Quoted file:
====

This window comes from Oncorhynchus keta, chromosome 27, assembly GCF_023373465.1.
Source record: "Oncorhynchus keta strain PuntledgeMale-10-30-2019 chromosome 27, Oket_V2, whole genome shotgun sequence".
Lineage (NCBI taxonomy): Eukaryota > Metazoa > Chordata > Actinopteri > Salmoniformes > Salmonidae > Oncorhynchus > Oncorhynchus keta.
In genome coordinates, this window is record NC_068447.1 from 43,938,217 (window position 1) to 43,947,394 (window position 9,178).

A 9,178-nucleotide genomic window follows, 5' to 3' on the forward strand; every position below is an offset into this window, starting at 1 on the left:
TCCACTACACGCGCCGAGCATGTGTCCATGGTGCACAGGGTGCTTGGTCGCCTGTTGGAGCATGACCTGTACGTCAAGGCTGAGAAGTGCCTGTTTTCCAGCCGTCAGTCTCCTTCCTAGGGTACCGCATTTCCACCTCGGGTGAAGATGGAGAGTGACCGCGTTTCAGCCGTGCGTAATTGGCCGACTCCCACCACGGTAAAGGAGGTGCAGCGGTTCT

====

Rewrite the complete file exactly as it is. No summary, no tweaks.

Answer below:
This window comes from Oncorhynchus keta, chromosome 27, assembly GCF_023373465.1.
Source record: "Oncorhynchus keta strain PuntledgeMale-10-30-2019 chromosome 27, Oket_V2, whole genome shotgun sequence".
Lineage (NCBI taxonomy): Eukaryota > Metazoa > Chordata > Actinopteri > Salmoniformes > Salmonidae > Oncorhynchus > Oncorhynchus keta.
In genome coordinates, this window is record NC_068447.1 from 43,938,217 (window position 1) to 43,947,394 (window position 9,178).

A 9,178-nucleotide genomic window follows, 5' to 3' on the forward strand; every position below is an offset into this window, starting at 1 on the left:
TCCACTACACGCGCCGAGCATGTGTCCATGGTGCACAGGGTGCTTGGTCGCCTGTTGGAGCATGACCTGTACGTCAAGGCTGAGAAGTGCCTGTTTTCCAGCCGTCAGTCTCCTTCCTAGGGTACCGCATTTCCACCTCGGGTGAAGATGGAGAGTGACCGCGTTTCAGCCGTGCGTAATTGGCCGACTCCCACCACGGTAAAGGAGGTGCAGCGGTTCT